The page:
I have a vivid memory of hearing this sung by a woman at a church I can’t recall. I was new in the area and was church shopping. The woman sang it pitch perfect beautiful, another of the hunerts in our churches’ talent pool for our conservative indie film company.
Mark Lowry is one of the most unappreciated singers in America. The guy has a great voice.
I’m reminded of this poem, too, about another mother of a great son:
By all means, let’s legalize all drugs, so that every law-abiding citizen can have that opportunity.
Yeah, but they’ll all vote Democrat, which is the point of the exercise.
You’ll have pot shops in Seattle,Jimmy,selling stuff way more powerful than what we had back in the 70s.
Comedians who perform in Seattle often poke fun at what a haven it is for weirdos and druggies. One comedian I saw compared a downtown park with Dawn of the Dead, and another one said after visiting Pike Place Market: “God bless you, Seattle. Most cities would lock those people up, but you just let ‘em roam free…”
So that’ll give you an idea of what this place is like BEFORE legalization. I can’t wait to see what it’ll be like in a couple years. At least the comedians will have plenty of material to work with.
Sounds like downtown Vancouver…step lightly to miss the drug addicts and panhandlers.
We call that “meth mouth”. Repeated meth use ruins the jawbone, teeth, and gums. It literally takes away your substance…
Yeah,the moonshiners in Tennessee have moved on.
I know there is a dedicated post coming today, but until then, a reminder:
When the attack on Pearl Harbor was over, the U.S. human toll:
USA: 218 KIA, 364 WIA.
USN: 2,008 KIA, 710 WIA.
USMC: 109 KIA, 69 WIA.
Civilians: 68 KIA, 35 WIA.
TOTAL: 2,403 KIA, 1,178 WIA.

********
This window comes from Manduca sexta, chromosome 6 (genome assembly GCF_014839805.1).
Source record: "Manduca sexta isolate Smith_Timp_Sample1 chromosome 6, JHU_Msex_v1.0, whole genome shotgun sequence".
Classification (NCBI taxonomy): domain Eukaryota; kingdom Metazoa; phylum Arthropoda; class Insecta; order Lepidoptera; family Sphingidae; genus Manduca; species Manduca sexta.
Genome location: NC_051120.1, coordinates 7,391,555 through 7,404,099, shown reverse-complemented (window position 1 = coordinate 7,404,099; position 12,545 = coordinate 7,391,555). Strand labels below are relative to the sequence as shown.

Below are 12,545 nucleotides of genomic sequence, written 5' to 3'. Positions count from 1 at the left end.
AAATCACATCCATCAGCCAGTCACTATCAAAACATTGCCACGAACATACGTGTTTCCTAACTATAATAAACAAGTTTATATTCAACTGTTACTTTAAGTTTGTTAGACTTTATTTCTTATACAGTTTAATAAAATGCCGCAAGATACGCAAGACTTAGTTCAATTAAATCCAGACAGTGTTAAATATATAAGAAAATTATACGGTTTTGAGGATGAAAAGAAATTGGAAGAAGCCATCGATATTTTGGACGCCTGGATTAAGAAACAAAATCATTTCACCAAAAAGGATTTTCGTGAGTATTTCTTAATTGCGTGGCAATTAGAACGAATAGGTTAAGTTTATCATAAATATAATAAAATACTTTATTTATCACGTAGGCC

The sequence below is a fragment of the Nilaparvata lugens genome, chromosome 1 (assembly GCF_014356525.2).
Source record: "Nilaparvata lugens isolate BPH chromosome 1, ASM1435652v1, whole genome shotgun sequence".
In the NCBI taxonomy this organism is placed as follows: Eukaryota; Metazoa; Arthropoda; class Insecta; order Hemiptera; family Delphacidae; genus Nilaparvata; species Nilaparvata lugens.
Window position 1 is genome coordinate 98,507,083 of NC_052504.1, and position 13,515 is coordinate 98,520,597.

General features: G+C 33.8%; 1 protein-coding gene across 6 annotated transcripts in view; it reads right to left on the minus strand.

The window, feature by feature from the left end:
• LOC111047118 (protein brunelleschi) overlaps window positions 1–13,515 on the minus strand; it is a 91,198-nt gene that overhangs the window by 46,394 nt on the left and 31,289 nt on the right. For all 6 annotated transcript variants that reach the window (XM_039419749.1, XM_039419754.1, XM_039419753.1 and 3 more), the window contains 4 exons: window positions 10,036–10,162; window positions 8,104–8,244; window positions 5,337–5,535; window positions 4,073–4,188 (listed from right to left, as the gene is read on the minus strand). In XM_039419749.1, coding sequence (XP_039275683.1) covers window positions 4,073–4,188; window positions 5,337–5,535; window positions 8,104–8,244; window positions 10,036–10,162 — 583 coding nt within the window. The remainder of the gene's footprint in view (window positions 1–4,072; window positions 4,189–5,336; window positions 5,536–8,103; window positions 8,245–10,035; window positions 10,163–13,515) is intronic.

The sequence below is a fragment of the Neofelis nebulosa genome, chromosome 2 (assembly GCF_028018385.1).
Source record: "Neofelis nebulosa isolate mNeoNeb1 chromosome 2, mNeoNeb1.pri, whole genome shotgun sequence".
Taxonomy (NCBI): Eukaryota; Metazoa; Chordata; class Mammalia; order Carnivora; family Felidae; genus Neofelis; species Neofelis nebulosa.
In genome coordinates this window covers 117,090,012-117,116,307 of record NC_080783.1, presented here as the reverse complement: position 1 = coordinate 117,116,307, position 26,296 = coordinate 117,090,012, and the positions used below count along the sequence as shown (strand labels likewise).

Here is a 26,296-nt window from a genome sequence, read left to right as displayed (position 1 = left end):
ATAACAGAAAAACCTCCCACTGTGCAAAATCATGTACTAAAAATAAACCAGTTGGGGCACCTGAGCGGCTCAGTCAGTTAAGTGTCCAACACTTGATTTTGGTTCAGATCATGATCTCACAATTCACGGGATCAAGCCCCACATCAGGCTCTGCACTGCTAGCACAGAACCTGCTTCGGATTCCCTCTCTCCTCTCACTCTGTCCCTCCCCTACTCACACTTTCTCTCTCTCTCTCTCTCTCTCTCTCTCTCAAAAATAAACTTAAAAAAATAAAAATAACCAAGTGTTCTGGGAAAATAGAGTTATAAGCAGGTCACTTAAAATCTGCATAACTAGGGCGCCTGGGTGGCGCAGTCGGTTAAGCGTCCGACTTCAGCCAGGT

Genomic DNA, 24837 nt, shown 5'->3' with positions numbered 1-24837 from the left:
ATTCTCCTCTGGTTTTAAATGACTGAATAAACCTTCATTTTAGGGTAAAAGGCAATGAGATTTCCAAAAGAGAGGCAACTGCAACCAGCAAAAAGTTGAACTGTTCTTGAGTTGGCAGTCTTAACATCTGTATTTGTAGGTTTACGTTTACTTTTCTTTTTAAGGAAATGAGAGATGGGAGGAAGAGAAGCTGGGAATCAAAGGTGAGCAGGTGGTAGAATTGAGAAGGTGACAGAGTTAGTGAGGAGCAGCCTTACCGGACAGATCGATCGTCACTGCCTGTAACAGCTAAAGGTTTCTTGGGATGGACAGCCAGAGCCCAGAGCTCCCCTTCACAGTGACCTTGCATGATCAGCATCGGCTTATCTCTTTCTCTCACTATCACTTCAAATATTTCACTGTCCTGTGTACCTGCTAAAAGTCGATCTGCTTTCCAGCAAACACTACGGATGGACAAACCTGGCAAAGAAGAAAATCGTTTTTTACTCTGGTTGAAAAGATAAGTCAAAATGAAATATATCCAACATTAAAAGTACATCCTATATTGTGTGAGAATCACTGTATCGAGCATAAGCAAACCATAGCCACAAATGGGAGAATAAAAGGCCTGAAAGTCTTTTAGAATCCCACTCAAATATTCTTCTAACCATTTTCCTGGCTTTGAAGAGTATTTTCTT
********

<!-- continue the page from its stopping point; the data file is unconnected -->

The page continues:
God bless and save America.
My latest Facebook rant:
Every once in a while some Leftist – typically at some Media Entertainment Conglomerate – performs a jig over some library, typically in the American South, allegedly “banning” a book. Today, I learned that jig is being performed by Carolyn Kellogg at the LATimes. Her target: a library in South Carolina. The book: actually it’s a comic book – Alan Moore’s “Neonomicon”.
I’ve searched within the entire Jefferson-Madison Regional Library system for books by conservative authors. Here is a list of books, using Kellogg’s (and the Left’s) standard that if a library chooses not to shelve it, that are “banned” by this library system:
“Ideas Have Consequences”, by Richard M. Weaver
“The Politics of Prudence” by Russell Kirk
“American Cicero” by Brad Birzer
“Marriage: The Rock on which the Family is Built” by William E. May
“Adam and Eve After the Pill” by Mary Eberstadt
“Love and Economics: It Takes a Family to Raise a Village” by Jennifer Roback Morse Phd
These are just a few books that can’t be challenged by families using the Jefferson-Madison Regional Library system in Central Virginia because the powers that be won’t even allow them to be shelved. What are those running this library system afraid? That someone might begin to question Left-wing dogma? Does Kellogg and the Leftist editors at the LATimes (and elsewhere) *really* want to discuss “banned” books?!? Fine, bring it on!
Btw, Kellogg might want to look into an incident in September 2000, when students at the University of California, Berkeley seized copies of “Cop Killer: How Mumia-Abu Jamal Conned Millions Into Believing He Was Framed” by Dan Flynn during a protest and burned them. But that was just another moment of Left-wing censorship flushed down the memory hole.
Who is really trying to keep material out of people’s hands and thoughts out of people’s heads? Really?
What a wuss. This isn’t really about religion at all. It’s about some spoiled punk who can’t handle being around people who disagree with him.
One of my best high school friends was Jewish. And this was at a catholic school that required the whole school to attend mandatory mass services together. But he didn’t whine about it, or complain to the administration. He understood that it was part of getting a good education. He sat respectfully and enjoyed the service. He didn’t give us a hard time about it; in fact we had some really interesting conversations about the differences between going to church and going to Temple. We all learned from each other and we all got along; there was no butthurt whining. That’s how these things are supposed to work.